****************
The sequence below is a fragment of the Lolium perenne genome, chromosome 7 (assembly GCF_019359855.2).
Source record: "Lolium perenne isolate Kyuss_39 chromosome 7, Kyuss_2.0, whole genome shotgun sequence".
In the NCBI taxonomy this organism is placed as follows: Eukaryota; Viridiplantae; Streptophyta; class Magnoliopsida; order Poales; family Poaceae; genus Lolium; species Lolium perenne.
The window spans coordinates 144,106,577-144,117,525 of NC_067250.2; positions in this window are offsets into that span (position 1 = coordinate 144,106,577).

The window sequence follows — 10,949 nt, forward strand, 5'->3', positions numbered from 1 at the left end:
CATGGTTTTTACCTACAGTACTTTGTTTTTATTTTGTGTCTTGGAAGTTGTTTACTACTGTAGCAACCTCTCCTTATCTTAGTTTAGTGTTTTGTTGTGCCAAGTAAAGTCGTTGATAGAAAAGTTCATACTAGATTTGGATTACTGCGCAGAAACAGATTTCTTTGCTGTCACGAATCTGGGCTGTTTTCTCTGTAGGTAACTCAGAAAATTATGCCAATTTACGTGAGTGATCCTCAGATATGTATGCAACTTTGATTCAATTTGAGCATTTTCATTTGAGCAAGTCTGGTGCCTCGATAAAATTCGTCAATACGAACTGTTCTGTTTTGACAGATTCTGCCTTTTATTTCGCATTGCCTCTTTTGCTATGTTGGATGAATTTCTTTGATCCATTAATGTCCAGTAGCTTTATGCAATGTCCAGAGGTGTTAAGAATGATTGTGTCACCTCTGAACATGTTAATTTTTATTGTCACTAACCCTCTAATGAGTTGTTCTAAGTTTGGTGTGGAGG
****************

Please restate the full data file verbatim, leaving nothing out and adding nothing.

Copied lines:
The sequence below is a fragment of the Lolium perenne genome, chromosome 7 (assembly GCF_019359855.2).
Source record: "Lolium perenne isolate Kyuss_39 chromosome 7, Kyuss_2.0, whole genome shotgun sequence".
In the NCBI taxonomy this organism is placed as follows: Eukaryota; Viridiplantae; Streptophyta; class Magnoliopsida; order Poales; family Poaceae; genus Lolium; species Lolium perenne.
The window spans coordinates 144,106,577-144,117,525 of NC_067250.2; positions in this window are offsets into that span (position 1 = coordinate 144,106,577).

The window sequence follows — 10,949 nt, forward strand, 5'->3', positions numbered from 1 at the left end:
CATGGTTTTTACCTACAGTACTTTGTTTTTATTTTGTGTCTTGGAAGTTGTTTACTACTGTAGCAACCTCTCCTTATCTTAGTTTAGTGTTTTGTTGTGCCAAGTAAAGTCGTTGATAGAAAAGTTCATACTAGATTTGGATTACTGCGCAGAAACAGATTTCTTTGCTGTCACGAATCTGGGCTGTTTTCTCTGTAGGTAACTCAGAAAATTATGCCAATTTACGTGAGTGATCCTCAGATATGTATGCAACTTTGATTCAATTTGAGCATTTTCATTTGAGCAAGTCTGGTGCCTCGATAAAATTCGTCAATACGAACTGTTCTGTTTTGACAGATTCTGCCTTTTATTTCGCATTGCCTCTTTTGCTATGTTGGATGAATTTCTTTGATCCATTAATGTCCAGTAGCTTTATGCAATGTCCAGAGGTGTTAAGAATGATTGTGTCACCTCTGAACATGTTAATTTTTATTGTCACTAACCCTCTAATGAGTTGTTCTAAGTTTGGTGTGGAGG